We typically use the phrase “technical marvel” to describe films that are on the cutting edge of style or technology—whether larger-than-life epics or groundbreaking films that first employed basic instruments of film in new ways. La La Land, being so rooted in nostalgia for genres and film styles that were popular decades ago, certainly isn’t “cutting edge,” but it is one of the most distinct looking and well-made films of recent years. From camera work to production design, the film is intricately staged and not just in the big musical setpieces. The characters’ apartments, the Los Angeles streets, the jazz clubs, the over-cramped parties, everything looks perfect, but still within the narrative.
The most distinct stylistic flourish is the use of lighting, which may not be unique but feels special. At moments throughout the film, the brightly colored backgrounds dim until they fade away, creating a literal spotlight on our protagonists, usually in a moment of emotional impact or performance—the pinnacle of this technique comes during Mia’s audition with her showcase song “The Fools Who Dream” and Seb’s final piano setpiece. When the sets are fully lit, they are bathed in beautiful colors, sometimes green, sometimes blue, setting the bright emotional tones in the image.
Can we talk a little about the ending? So much of my appreciation of La La Land comes from its final scene, so please allow for spoilers. In the film’s postscript following a “Five Years Later” title card, we find that Mia and Seb have both reached their dreams and found great professional success, but at the cost of their relationship. In a bit of magical realism, we see the course of their relationship replay, a shared idealistic fantasy that you’d probably see in the movies. We are so used to hyperbolic romances that prioritize the love over everything else—or, at the very least, allow for the characters to have it all. But that’s not La La Land In other doomed romances, there is an emphasis on tragedy; the death of love is as great as the death of a loved one. La La Land is somehow able to be a classic love story with the realization that is is OK that love doesn’t always work out. That, despite what the movies often tell us, one particular love isn’t always the ultimate goal. Mia and Seb can find another, start families, live their dream lives, without each other. That doesn’t mean their time together is any less important or their love any less meaningful—it has shaped the way they look at the world for the better. In this way, I don’t find La La Land to be tragic at all, but uniquely pragmatic. That’s a strange thing to be for such a sweeping romance, but more poignant for it.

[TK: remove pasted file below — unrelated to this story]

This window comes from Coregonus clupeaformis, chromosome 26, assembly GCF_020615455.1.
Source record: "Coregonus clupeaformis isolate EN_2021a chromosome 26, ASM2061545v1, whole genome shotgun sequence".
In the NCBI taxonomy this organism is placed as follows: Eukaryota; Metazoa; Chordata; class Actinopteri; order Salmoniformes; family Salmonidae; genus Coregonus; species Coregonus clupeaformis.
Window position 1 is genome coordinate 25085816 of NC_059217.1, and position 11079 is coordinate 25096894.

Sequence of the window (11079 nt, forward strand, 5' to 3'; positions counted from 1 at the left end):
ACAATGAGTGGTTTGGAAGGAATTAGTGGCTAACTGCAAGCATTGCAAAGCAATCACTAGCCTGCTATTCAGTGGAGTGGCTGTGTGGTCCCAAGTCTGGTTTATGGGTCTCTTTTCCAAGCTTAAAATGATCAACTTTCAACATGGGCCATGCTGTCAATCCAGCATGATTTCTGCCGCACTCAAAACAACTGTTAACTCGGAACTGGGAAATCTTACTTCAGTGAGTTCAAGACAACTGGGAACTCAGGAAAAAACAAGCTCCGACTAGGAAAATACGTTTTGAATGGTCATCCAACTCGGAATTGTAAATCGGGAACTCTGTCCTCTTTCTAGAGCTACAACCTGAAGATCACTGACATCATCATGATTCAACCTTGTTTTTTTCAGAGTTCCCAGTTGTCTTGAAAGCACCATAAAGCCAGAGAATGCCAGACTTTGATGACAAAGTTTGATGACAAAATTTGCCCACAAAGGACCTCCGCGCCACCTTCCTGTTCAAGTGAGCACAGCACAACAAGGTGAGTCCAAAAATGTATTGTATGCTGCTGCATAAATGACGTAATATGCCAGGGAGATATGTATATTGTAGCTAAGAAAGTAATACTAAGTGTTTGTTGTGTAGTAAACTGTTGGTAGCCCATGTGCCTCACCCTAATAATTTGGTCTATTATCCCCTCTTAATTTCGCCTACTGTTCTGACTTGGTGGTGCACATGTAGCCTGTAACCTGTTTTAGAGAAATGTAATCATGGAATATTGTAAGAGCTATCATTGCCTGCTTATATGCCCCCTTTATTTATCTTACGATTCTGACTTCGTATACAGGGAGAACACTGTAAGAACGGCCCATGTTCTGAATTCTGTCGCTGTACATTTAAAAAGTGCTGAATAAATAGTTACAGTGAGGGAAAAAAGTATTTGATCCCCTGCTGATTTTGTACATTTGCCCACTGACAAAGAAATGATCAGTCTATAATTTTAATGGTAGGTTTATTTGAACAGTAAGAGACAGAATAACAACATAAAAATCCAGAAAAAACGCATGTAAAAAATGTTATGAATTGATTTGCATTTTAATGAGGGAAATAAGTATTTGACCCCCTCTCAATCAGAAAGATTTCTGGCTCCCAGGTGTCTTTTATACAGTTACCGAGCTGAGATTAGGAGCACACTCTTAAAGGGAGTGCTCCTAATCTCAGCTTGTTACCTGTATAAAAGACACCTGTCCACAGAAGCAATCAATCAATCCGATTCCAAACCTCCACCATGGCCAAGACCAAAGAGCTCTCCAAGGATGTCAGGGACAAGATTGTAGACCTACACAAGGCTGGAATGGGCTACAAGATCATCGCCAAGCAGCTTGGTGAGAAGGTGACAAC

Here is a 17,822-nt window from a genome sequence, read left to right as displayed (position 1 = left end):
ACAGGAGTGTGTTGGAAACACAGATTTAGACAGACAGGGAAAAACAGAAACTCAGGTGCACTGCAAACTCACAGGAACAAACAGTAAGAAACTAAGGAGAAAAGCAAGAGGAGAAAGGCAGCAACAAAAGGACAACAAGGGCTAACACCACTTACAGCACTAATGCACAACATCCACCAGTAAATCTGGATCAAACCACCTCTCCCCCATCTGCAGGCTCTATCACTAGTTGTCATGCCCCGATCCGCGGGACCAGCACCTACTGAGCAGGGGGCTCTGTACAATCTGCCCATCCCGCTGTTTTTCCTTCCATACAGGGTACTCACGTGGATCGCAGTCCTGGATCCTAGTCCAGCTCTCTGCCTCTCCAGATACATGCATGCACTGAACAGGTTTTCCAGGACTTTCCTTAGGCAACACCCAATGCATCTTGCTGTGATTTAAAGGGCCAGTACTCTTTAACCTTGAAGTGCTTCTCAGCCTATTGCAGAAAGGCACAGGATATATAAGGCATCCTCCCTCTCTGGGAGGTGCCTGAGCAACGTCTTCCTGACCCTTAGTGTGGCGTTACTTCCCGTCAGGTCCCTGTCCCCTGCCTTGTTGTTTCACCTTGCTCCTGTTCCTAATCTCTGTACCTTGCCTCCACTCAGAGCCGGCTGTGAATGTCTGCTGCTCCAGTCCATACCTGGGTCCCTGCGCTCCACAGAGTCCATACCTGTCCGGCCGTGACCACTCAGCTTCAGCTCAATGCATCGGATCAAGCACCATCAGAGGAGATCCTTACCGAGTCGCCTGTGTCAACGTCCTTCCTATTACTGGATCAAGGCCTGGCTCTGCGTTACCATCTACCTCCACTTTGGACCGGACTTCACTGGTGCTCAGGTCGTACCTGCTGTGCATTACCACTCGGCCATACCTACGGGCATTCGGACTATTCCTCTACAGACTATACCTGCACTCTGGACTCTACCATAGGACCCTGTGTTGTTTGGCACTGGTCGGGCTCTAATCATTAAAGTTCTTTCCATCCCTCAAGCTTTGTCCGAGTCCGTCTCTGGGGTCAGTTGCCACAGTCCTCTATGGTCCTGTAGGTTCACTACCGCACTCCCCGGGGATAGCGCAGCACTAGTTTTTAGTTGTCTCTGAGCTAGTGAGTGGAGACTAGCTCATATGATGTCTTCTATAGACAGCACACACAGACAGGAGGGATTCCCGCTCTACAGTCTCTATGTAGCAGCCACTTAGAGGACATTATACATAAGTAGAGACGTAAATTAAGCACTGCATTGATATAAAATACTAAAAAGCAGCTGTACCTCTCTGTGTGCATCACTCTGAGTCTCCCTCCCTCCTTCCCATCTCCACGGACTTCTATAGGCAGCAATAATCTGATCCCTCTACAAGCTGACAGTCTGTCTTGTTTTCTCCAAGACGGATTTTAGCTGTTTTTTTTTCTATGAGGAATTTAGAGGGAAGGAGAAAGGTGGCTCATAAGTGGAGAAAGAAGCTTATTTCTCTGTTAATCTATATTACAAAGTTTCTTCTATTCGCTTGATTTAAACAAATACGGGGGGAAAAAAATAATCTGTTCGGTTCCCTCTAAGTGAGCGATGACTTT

Here's what you'll see on the site this week:
- The Cinessential writers' favorite films of 2016
- The Cinessential Podcast, Episode 7
- A deeper look at the nostalgia of La La Land
- Streaming selections of the underrated films of 2016
- And more!